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Car shoppers could take advantage of government incentives worth up to $4,500 this summer to send their old gas guzzler to the scrap heap in favor of a more fuel-efficient new vehicle.

President Barack Obama is expected to sign into law the “cash for clunkers” program, which was approved by the Senate on Thursday. For owners of low-mileage models such as the 1994 Ford Bronco, 1998 Nissan Pathfinder or the 1995 Chevrolet Blazer, the plan could give them a reason to visit their local car dealer during an economic downturn.

“I’ve been sitting on the fence for about a year,” said Jim Seegraves, 44, of East Lansing, Mich., who has been looking to replace his 2000 GMC Sierra pickup truck. “This legislation will help me get over the hump and get the car that I want.”

The bill provides $1 billion for the auto sales program from July through November and the Congressional Budget Office expects that with a total of $4 billion, about 1 million new vehicles could be purchased. The government is expected to implement the program by early August.

Automakers and their unions have lobbied heavily for the incentives to help the auto industry boost sales and stabilize General Motors Corp. and Chrysler Group LLC, which have received billions of dollars for government-led bankruptcies. In May, U.S. auto sales were 34 percent lower than a year ago and the industry expects to sell less than 10 million vehicles in the U.S. in 2009, compared to more than 16 million in 2007.

Here’s how the plan works: Car owners could get a voucher worth $3,500 if they traded in a vehicle getting 18 miles per gallon or less for one getting at least 22 mpg. The voucher would grow to $4,500 if the new car’s mileage was 10 mpg higher than the old vehicle. The mpg figures are listed on the car’s window sticker.

Owners of sport utility vehicles, pickup trucks or minivans getting 18 mpg or less could receive a voucher for $3,500 if their new truck or SUV got at least 2 mpg higher than their old vehicle. The voucher would increase to $4,500 if the mileage of the new truck or SUV was at least 5 mpg higher than the older vehicle.

The program was aimed at replacing older vehicles _ built in model year 1984 or later _ and would not make financial sense for someone owning a vehicle with a trade-in value greater than $3,500 or $4,500.
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A 1998 Jeep Cherokee 4-wheel-drive with about 150,000 miles, for example, might only get $1,000 to $1,500 as a trade-in vehicle, according to estimates by Kelley Blue Book. Since the 1998 Cherokee gets about 17 mpg, an owner could parlay it into a new Ford Escape Hybrid _ 2009 versions get 28-to-32 mpg _ and maximize their trade-in to $4,500.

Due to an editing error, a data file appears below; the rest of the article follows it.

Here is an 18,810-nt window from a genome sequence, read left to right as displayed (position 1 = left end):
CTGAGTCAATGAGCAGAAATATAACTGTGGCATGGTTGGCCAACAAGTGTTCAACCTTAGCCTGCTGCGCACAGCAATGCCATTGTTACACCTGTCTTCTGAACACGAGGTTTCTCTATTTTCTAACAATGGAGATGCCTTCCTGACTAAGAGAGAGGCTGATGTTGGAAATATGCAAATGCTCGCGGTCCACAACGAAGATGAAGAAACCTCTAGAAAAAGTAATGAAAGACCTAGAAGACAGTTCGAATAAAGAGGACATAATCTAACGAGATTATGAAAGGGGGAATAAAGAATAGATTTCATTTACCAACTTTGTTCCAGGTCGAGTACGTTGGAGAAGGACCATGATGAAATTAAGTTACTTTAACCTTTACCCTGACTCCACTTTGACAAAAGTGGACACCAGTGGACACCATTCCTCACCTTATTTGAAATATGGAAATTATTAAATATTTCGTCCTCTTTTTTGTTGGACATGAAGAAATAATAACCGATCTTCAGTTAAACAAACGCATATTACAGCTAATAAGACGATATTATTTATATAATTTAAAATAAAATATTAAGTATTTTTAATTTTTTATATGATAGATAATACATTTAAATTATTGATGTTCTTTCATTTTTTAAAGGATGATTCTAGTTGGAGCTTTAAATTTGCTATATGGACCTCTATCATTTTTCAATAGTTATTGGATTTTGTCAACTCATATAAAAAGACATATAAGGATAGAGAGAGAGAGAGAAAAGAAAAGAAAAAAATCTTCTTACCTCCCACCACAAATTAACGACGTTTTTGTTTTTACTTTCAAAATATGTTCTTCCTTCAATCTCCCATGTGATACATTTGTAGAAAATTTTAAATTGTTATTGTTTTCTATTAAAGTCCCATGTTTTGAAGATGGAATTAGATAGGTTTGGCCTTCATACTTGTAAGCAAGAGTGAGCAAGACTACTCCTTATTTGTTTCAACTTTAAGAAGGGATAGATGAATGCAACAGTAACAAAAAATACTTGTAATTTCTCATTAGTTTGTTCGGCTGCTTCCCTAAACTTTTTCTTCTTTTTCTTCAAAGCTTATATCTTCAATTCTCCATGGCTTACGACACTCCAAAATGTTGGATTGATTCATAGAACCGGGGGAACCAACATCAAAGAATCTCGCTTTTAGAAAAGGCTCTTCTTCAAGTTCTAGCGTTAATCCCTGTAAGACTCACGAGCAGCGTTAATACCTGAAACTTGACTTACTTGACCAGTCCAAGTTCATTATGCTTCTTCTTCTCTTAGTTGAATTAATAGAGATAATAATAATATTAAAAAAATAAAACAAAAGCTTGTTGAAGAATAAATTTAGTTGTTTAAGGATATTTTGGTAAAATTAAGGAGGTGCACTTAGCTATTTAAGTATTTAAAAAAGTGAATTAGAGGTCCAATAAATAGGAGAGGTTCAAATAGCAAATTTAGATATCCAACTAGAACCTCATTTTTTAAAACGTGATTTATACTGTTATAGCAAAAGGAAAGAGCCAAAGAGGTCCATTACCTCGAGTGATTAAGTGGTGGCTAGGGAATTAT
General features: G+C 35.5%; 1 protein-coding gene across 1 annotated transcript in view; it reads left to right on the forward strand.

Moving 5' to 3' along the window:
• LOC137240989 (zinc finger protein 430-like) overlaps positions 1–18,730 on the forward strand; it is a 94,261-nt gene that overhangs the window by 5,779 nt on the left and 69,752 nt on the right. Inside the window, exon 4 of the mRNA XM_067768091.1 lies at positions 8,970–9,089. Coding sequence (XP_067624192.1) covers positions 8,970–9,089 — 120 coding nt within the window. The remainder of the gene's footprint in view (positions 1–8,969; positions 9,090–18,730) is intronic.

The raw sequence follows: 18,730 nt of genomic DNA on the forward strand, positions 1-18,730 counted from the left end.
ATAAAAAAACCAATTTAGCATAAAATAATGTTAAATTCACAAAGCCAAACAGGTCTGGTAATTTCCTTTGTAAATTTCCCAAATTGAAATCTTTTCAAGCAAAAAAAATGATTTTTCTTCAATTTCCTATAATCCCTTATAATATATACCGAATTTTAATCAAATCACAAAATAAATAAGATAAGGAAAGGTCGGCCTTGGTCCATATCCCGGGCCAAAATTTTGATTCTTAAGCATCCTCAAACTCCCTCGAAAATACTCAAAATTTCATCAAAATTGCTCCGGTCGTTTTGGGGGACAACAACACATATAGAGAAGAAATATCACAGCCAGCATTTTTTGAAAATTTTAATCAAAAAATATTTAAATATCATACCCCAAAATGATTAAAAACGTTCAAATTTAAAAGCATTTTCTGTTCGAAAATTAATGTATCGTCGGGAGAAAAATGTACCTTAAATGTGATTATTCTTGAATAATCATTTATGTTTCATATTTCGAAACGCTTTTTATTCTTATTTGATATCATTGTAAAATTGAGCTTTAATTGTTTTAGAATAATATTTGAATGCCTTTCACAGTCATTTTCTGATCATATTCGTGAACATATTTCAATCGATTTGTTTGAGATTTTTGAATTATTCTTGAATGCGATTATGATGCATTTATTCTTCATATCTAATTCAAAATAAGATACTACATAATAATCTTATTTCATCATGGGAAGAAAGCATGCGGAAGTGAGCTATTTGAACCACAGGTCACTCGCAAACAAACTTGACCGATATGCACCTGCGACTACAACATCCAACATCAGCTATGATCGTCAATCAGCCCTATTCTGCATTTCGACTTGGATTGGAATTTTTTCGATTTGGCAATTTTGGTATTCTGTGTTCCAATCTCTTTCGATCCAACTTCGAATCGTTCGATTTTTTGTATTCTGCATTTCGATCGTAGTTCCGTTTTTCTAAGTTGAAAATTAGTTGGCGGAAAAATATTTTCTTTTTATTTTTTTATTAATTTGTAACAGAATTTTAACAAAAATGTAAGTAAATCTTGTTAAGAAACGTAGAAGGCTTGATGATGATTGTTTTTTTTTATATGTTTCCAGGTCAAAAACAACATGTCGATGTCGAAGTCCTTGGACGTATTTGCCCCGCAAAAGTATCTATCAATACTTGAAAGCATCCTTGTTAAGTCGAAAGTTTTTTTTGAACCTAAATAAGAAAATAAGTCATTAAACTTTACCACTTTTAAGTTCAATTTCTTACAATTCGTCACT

Dealers would apply the vouchers to the purchase or lease of a qualifying vehicle and ensure that the older vehicles are crushed or shredded. The new vehicle must have a manufacturer’s suggested retail price of less than $45,000.

The program is not without critics.

Jeremy Anwyl, chief executive of Edmunds.com, a Web site for car shoppers, said it would struggle to provide 250,000 new vehicle sales. Most of the qualifying vehicles would be at least 10 years old and many owners would be less inclined to take on a new car payment or unable to afford a new vehicle.

“You’ve got to consider the profile of consumers who drive these vehicles,” Anwyl said.

Budget-conscious Republicans in the Senate opposed it, along with environmental-leaning lawmakers who said it failed to encourage the purchase of high-mileage cars and didn’t apply to used vehicles. Someone could receive a voucher for buying a new Hummer, they noted, pointing to analysts who said it would primarily benefit owners of older-model pickup trucks, SUVs and minivans.

Dealers say it will be a valuable tool to lure more shoppers to their showrooms. Many intend to advertise heavily and combine the government plan with other incentives, providing some help at a time when the industry is struggling to sell cars.

“Anything to jump-start the economy,” said Jason Robinson, a car salesman with AutoSe

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